What to watch out for
Don’t get lost between channels – have a single point of access to all data
To be able to deliver an optimum experience to your customers you need to make sure you can see a ‘picture’ of all their interactions.
To do this you need to analyse all their interactions across multiple channels in one system that allows you to have a single point of access to data. This is important because in today’s multichannel world, it is not uncommon for customers to use multiple channels to resolve a single issue.
Most vendors have developed solutions for a single channel.
Don’t guess what the customer journey looks like
Most organisations only analyse a small proportion of customer interactions – typically less than 3%. Without analysing every interaction, it is impossible to identify the complete customer journey. It is also not possible to notice trends and identify possible problems or opportunities.
So, make sure that your interaction analytics solutions can capture the complete view of your customer interactions.
Don’t fully replace human interpretation
While interaction analytics can benefit your business, it is not designed to completely replace human intelligence and interpretation. For instance, emotion can sometimes be difficult to detect through interaction analytics software alone, and human instinct cannot be undermined.
Don’t pick and choose certain benefits
There are some excellent examples of speech analytics being used effectively by contact centres, but, more often than not, those who have an analytics capability don’t use it to its full potential.
It is often included as part of a wider technology acquisition typically added to a call recorder or dialler purchase and, on many occasions, remains under-utilised.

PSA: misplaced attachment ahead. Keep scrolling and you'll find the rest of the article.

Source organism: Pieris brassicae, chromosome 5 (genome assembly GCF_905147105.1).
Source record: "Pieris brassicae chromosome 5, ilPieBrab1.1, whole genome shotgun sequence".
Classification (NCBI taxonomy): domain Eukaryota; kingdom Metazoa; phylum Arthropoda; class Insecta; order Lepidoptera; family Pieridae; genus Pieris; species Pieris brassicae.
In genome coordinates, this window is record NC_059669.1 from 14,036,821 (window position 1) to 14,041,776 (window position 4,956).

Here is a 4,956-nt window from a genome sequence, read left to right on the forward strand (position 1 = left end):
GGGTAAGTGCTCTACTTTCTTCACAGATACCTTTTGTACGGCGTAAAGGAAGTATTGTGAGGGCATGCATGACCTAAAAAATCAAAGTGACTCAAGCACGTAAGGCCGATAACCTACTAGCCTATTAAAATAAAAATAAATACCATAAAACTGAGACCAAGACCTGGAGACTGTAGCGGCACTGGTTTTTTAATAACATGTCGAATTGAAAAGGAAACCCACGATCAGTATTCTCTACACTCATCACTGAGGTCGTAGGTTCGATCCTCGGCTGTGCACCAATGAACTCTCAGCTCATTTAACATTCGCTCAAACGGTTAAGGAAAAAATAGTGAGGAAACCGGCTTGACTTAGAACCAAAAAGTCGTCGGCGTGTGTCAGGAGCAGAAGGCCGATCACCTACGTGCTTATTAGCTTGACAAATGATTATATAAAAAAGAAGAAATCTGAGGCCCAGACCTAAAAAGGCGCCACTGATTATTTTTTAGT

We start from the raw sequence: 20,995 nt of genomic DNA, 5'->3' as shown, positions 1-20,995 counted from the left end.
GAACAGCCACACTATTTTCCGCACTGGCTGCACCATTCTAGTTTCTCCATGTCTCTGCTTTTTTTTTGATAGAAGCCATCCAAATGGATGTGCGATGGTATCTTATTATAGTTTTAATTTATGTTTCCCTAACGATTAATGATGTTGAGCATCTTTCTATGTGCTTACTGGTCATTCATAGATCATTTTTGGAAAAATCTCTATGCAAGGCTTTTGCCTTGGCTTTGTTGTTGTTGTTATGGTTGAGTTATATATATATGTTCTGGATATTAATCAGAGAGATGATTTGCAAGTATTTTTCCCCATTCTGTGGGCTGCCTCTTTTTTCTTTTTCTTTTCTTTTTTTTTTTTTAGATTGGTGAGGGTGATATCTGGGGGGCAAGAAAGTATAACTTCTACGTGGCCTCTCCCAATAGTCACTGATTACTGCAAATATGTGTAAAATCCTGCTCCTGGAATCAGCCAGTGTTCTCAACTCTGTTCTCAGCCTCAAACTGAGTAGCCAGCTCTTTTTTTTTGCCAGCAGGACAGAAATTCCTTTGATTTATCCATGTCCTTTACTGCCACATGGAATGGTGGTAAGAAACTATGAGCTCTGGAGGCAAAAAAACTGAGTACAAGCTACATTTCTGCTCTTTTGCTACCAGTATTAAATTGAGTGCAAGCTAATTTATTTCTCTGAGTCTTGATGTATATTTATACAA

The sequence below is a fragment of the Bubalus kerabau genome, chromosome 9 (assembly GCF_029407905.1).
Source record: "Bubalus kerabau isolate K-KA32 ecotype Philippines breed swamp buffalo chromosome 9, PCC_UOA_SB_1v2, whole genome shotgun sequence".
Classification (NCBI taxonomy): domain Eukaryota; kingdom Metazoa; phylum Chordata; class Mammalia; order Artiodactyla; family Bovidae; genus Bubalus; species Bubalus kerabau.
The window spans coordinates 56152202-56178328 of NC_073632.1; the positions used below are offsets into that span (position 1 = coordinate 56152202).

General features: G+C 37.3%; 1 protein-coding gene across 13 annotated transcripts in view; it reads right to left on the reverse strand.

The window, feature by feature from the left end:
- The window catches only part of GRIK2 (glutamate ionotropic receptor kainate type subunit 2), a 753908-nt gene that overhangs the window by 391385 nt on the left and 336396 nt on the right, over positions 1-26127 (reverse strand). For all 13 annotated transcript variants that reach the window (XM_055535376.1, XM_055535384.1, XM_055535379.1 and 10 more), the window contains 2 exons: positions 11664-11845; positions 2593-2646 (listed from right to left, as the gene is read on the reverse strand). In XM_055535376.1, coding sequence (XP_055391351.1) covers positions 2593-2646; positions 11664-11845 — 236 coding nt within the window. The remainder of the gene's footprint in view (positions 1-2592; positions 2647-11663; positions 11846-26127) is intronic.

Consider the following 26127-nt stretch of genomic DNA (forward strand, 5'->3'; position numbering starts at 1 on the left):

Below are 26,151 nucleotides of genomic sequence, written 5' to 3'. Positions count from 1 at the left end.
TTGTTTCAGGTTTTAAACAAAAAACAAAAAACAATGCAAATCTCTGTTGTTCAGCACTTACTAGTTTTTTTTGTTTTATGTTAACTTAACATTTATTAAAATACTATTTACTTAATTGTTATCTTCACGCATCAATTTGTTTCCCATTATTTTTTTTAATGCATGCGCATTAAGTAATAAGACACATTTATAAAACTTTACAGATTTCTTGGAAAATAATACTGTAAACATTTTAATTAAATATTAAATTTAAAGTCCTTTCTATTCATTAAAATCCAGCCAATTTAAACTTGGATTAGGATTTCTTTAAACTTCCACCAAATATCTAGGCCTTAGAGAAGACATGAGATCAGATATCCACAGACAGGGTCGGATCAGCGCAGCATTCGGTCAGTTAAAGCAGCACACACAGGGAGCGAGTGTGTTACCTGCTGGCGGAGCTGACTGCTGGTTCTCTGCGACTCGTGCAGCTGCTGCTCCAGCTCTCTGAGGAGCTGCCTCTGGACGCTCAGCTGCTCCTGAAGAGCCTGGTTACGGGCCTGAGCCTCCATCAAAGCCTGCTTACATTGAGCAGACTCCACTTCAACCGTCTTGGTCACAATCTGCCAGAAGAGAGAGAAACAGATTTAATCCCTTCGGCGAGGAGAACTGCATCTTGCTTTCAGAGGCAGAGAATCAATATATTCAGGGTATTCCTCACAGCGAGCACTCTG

For this reason, the adoption of speech analytics within the UK market is as low as 6%, nowhere near the expected take-up rate that many thought would occur in the sector.
How much should I budget?
As mentioned previously, there is a surprisingly low take-up rate for interaction analytics, which is very likely to be because contact centres are not using the technology to its full capacity.
Therefore, it often does not represent true value for money, as the cost attributed to this technology can typically run into the £100ks for even a small contact centre.
However, there is another option for contact centres to use text analytics, as it has been described as “speech analytics on a budget”.
This is represented by the difference in costs, with text analytics for 100 agents doing 20 customer satisfaction each per month equalling around £120 per month.
If you partner this technology with automated transcripts, which are relatively cheap and have a +95% accuracy for all words transcribed, you can achieve much of the same benefits.
These benefits include a word cloud showing what the keywords are for your NPS detractors and promoters and the formulation of a “Top 10 gripes” lists, which senior management can share with the other departments to drive down avoidable costs. Examples of these benefits and insights can be seen below.
Thanks to the contributors who helped supply the information for this article (photographs left to right):